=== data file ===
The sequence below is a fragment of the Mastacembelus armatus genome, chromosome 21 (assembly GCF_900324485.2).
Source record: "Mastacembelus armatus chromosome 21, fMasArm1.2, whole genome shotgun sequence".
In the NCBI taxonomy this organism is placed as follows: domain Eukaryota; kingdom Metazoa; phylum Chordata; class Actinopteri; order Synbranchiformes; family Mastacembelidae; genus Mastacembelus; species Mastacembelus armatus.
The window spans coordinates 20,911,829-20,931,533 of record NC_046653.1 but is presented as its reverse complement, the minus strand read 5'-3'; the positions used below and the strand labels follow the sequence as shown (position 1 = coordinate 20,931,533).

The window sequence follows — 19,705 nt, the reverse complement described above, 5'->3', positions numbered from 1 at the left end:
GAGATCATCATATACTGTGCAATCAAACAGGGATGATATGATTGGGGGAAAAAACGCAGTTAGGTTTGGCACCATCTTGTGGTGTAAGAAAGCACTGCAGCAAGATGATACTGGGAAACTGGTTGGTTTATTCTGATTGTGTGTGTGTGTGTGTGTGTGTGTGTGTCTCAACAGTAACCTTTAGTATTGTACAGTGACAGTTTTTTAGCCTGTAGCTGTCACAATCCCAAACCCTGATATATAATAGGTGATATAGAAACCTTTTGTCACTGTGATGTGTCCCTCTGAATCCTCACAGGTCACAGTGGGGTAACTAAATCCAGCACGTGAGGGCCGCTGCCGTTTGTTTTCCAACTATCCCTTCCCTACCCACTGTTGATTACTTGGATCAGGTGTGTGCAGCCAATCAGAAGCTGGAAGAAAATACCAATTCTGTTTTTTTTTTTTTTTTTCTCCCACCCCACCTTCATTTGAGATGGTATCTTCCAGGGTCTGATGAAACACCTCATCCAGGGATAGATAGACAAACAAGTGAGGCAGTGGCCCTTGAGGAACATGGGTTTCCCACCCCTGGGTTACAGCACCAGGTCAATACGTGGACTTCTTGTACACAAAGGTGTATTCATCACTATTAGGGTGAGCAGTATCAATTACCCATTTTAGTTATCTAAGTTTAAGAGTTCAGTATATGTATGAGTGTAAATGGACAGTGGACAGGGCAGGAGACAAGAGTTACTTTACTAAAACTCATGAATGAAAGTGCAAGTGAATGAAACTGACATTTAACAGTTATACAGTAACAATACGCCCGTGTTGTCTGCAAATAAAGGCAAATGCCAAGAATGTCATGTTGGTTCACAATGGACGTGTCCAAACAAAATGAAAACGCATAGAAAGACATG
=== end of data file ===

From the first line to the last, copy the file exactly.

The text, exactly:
The sequence below is a fragment of the Mastacembelus armatus genome, chromosome 21 (assembly GCF_900324485.2).
Source record: "Mastacembelus armatus chromosome 21, fMasArm1.2, whole genome shotgun sequence".
In the NCBI taxonomy this organism is placed as follows: domain Eukaryota; kingdom Metazoa; phylum Chordata; class Actinopteri; order Synbranchiformes; family Mastacembelidae; genus Mastacembelus; species Mastacembelus armatus.
The window spans coordinates 20,911,829-20,931,533 of record NC_046653.1 but is presented as its reverse complement, the minus strand read 5'-3'; the positions used below and the strand labels follow the sequence as shown (position 1 = coordinate 20,931,533).

The window sequence follows — 19,705 nt, the reverse complement described above, 5'->3', positions numbered from 1 at the left end:
GAGATCATCATATACTGTGCAATCAAACAGGGATGATATGATTGGGGGAAAAAACGCAGTTAGGTTTGGCACCATCTTGTGGTGTAAGAAAGCACTGCAGCAAGATGATACTGGGAAACTGGTTGGTTTATTCTGATTGTGTGTGTGTGTGTGTGTGTGTGTGTGTCTCAACAGTAACCTTTAGTATTGTACAGTGACAGTTTTTTAGCCTGTAGCTGTCACAATCCCAAACCCTGATATATAATAGGTGATATAGAAACCTTTTGTCACTGTGATGTGTCCCTCTGAATCCTCACAGGTCACAGTGGGGTAACTAAATCCAGCACGTGAGGGCCGCTGCCGTTTGTTTTCCAACTATCCCTTCCCTACCCACTGTTGATTACTTGGATCAGGTGTGTGCAGCCAATCAGAAGCTGGAAGAAAATACCAATTCTGTTTTTTTTTTTTTTTTTCTCCCACCCCACCTTCATTTGAGATGGTATCTTCCAGGGTCTGATGAAACACCTCATCCAGGGATAGATAGACAAACAAGTGAGGCAGTGGCCCTTGAGGAACATGGGTTTCCCACCCCTGGGTTACAGCACCAGGTCAATACGTGGACTTCTTGTACACAAAGGTGTATTCATCACTATTAGGGTGAGCAGTATCAATTACCCATTTTAGTTATCTAAGTTTAAGAGTTCAGTATATGTATGAGTGTAAATGGACAGTGGACAGGGCAGGAGACAAGAGTTACTTTACTAAAACTCATGAATGAAAGTGCAAGTGAATGAAACTGACATTTAACAGTTATACAGTAACAATACGCCCGTGTTGTCTGCAAATAAAGGCAAATGCCAAGAATGTCATGTTGGTTCACAATGGACGTGTCCAAACAAAATGAAAACGCATAGAAAGACATG